The Tascam iM2 — a set of stereo condenser mics with pre-amp that plug into iPhones and iPads — that I bought when it was first announced, arrived earlier this week but I didn’t get a chance to try it out until today, when I gave it a very quick workout.
First impressions are that while it appears to record nice audio, it’s a bit of a hassle to use and the included “manual” isn’t helpful. It didn’t, for instance, make any reference to the downloadable Tascam app.
I had to remove the case from my iPhone 4S in order to seat the mic. The phone needed to be in Airplane mode before it would record and, because I didn’t change my settings, the iPhone kept going to sleep in mid-recording. I was able to monitor the recording through earbuds, but not Apple’s earbuds which have a built-in mic.
Recording with the Tascam app was easy: press the record button once and set the levels and then once more to start the recording. Files were automatically saved.
Once the recordings were done, the only option under sharing in the Tascam app was to send the files to Soundcloud; I had to plug the iPhone in to my laptop and download the audio files to get them into an editor. I was, however, able to record directly into Monle, an audio-editing app on the phone, and then use a wireless connection to download that file.
The audio quality of the recordings is good, although there were differences in the volume of all three files I recorded (embedded below): the first one was relatively quiet, the second started much louder and distorted, and the third, recorded with Monle, was the the quietest of all. As much as anything, that may have been a problem of my mic technique. Handling noise was a problem, as it is with all handhelds.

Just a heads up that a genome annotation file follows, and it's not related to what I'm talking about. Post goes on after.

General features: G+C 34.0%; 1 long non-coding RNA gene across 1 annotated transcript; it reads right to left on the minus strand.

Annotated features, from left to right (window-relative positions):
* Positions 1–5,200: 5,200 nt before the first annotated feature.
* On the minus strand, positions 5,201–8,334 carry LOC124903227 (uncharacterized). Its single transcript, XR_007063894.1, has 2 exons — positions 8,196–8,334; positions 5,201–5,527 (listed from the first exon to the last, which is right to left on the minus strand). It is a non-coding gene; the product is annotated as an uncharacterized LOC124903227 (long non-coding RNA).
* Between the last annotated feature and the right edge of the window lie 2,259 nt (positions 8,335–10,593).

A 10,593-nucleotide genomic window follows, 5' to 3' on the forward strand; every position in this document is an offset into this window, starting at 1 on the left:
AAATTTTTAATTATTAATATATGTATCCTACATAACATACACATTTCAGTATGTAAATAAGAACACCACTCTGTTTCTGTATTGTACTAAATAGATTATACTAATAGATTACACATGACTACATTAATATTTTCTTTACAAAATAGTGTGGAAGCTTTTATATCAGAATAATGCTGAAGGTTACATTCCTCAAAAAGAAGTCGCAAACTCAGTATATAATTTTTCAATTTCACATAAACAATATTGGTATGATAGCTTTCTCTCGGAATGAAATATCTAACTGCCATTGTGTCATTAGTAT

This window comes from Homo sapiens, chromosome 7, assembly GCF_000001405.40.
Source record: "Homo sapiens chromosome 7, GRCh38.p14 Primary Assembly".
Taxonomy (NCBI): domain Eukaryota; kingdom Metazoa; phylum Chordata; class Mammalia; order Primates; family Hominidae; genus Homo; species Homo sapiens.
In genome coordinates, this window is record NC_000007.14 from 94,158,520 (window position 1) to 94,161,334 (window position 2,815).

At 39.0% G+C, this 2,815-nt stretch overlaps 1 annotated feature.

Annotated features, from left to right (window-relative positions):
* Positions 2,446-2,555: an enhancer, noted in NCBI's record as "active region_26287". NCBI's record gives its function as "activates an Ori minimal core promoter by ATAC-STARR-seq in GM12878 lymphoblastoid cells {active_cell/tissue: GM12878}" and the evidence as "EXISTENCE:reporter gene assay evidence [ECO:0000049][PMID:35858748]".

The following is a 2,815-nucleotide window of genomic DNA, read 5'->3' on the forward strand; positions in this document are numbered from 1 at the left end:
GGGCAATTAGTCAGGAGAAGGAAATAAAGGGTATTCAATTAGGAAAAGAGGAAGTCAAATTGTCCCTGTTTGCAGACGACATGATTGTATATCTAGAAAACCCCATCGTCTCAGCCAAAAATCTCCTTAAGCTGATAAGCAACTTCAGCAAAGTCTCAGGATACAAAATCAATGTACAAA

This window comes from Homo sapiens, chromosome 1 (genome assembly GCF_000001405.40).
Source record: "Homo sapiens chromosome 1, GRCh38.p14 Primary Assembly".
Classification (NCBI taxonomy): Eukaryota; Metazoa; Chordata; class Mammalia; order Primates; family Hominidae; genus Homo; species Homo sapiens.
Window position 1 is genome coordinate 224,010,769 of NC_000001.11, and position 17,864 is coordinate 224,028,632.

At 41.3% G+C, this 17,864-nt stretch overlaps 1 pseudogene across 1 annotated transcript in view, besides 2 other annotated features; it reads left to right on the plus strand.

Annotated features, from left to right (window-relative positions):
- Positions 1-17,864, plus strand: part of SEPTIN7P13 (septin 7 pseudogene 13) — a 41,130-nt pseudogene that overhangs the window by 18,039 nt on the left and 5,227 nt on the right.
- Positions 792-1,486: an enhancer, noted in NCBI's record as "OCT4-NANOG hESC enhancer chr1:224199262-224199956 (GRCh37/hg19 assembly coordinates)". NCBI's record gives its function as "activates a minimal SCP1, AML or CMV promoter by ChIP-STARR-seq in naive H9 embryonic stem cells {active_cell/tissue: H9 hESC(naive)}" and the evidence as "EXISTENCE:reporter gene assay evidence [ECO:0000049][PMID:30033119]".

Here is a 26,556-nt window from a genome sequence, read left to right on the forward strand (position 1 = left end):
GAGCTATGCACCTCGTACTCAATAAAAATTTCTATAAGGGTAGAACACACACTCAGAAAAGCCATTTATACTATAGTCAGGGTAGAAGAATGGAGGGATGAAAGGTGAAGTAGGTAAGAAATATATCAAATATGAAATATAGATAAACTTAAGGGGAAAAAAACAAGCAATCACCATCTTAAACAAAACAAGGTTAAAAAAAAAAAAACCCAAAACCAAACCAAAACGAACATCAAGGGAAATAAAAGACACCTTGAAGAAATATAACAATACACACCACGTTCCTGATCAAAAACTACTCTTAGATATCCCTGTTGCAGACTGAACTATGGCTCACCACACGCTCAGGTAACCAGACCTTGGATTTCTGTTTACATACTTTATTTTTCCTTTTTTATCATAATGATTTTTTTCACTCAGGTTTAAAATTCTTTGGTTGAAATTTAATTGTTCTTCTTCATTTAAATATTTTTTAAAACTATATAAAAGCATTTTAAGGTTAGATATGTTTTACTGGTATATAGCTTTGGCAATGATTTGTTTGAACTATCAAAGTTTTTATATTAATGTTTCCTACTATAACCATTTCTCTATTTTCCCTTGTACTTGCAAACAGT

The only changes I’ve made to these files was to open them in Amadeus Pro and normalize them. The first two, recorded in the Tascam app, were normalized to 0db; the third was normalized to -3db, because the 0db setting caused it to clip. (Warning: there are volume differences in the three: there first is very quiet and there is some distortion at the start of the second.) One note about the files: the low level hum at the start of the third clip is from the hot air duct that was about three feet away and that started pumping air when I started recording.
Third test (with Monle)
Final thoughts: The iM2 is something I’ll throw into my bag for spur-of-the-moment use. If I set out to do serious audio recording, I’ll pack my Zoom H4. Given the set-up hassles, I’m not sure I would recommend it, especially for students. For about the same price, you can pick up a fairly capable low-end Olympus digital recorder which, while it doesn’t produce quite the quality of the iM2, does well enough with a little massaging in an audio editing program.